Katie Horstman stood on the pitcher's mound at Albuquerque's Isotope Stadium Monday and was transported back to 1951, when as a star in the All-American Girls Professional Baseball League, she barnstormed through the country wowing crowds and inspiring young girls with a brand of baseball that would later be immortalized in the film "A League of their Own.”
One of about only 120 women players remaining from the league that ran from 1943-1954, Horstman, 79, and 25 other veterans, all in their late 70s to 90s, were on hand as part of their annual reunion at the Dodger’s Triple A affiliate in Albuquerque.
Like many of her teammates, Horstman has stayed active over the years and shares the common bond of an unflappable passion for the game that brought many of them scorn for not being “lady like,” or not being as good as the male players who had gone off to fight World War II.
Anna “Pee Wee” Meyer, 86, who was a 15-year-old shortstop when she began playing for the Kenosha Comets in 1944, was wearing a T-shirt that said, “There's no crying in baseball,” the iconic line uttered by Tom Hanks, as crusty manager Jimmy Dugan, in the 1992 film.
Meyer experienced her own unique brand of chastisement for playing baseball in the 1940s.
“Oh, I was thrown out of my church because I was told girls playing baseball was a sin,” said the still-spunky Meyer with a shrug and a grin. Her career in the league continued through 1950.
While Meyer was faced with religious conflict, Toni Ann Palermo of Chicago traded her short skirt uniform of the Springfield Sallies and Chicago Colleens for a nun's habit. After her career ended in 1950, Palermo joined the School Sisters of St. Francis, which she has been a part of for 60 years.
Palermo received an undergraduate degree, three master's degrees, and a doctorate. But her fondest memory remains playing a game in Yankee Stadium in 1949 and borrowing fellow shortstop and future Hall of Famer Phil “The Scooter” Rizzuto's glove.
"Felt like a star, like I could catch anything,” she said.
The stars rose for the women in 1943, when the league was established to fill the void of major and minor league players who were called or volunteered for service. While thousands of women went to work in factories driving rivets into planes and tanks, the women of the AAGPBL took to the field to entertain and help take people's minds off places like Anzio, Tarawa, Iwo Jima and Normandy, if only for a little while.
The season drew a respectable 176,612 spectators and the women on the five Midwestern teams were paid $45-$85 per week. The league eventually folded and the women turned to careers, families and playing recreational baseball. Their exploits fell into obscurity until 1992, when Palermo was the first inductee into the Women's National Baseball Hall of Fame and the release of the Penny Marshall-directed movie, which starred Madonna, Geena Davis and Rosie O'Donnell.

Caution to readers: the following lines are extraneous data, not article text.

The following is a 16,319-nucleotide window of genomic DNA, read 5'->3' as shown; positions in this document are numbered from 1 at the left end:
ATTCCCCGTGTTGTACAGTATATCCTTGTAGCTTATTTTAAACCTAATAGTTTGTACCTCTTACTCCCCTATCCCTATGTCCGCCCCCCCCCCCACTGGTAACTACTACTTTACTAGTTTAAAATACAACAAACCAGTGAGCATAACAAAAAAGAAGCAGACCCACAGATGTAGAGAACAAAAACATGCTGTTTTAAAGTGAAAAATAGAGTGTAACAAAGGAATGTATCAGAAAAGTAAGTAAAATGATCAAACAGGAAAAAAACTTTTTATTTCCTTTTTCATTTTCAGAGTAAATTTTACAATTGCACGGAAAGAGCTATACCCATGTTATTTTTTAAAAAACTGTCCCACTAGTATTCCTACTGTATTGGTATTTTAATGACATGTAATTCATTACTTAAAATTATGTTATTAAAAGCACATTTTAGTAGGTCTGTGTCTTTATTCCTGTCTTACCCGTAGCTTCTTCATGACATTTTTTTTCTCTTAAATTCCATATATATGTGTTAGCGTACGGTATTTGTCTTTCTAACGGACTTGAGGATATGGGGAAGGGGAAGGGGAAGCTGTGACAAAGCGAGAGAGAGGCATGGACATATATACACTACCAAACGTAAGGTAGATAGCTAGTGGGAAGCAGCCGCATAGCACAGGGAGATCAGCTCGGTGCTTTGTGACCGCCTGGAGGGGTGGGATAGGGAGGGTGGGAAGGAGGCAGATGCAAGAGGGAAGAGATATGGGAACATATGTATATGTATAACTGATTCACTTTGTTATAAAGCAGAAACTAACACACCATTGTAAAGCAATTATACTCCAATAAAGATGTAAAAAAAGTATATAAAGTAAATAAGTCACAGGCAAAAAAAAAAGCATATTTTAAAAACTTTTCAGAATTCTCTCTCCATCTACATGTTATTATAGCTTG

Doris “Cookie” Cook, 83, was the real life player O'Donnell's character was modeled after.
“I was a little concerned at first how they would portray us, but they did pretty good,” Cook said.
Lena Lavato, 19, of Albuquerque, stood on the railing to the field waiting to have one of the women sign the baseball she was holding. The former high school softball and volleyball player was in awe of the unique opportunity.
“I think they're really inspiring in what they did,” Lavato said. “A lot of girls play sports now because of them.”
With the grit and determination they played with 70 years ago, the women battled 93-degree desert heat after being introduced on the field before the Isotope game to sign autographs on the stadium concourse to fans ranging eight decades.
“I have to hurry up, I'm holding up the line,” Palermo said, as she would take time to speak with fans. “It's like this everywhere we go.”
One former Catholic school student, now in her 60s, reminded Palermo to sign her name “Sister Toni Ann Palermo” on the logo autograph card that was distributed.
As Horstman took the mound for her ceremonial pitch, the spectators who gathered for the pre-game ceremony were reminded of the sacrifices and contribution the women made before most of them were even born.
This was lost on Horstman, who was all business. From the stretch, she lifted her arm to shoulder level like she had taught thousands of students in her physical education classes over the past half-century, stepped and released. The ball flew wide of the catcher.
Determined, she wanted another try.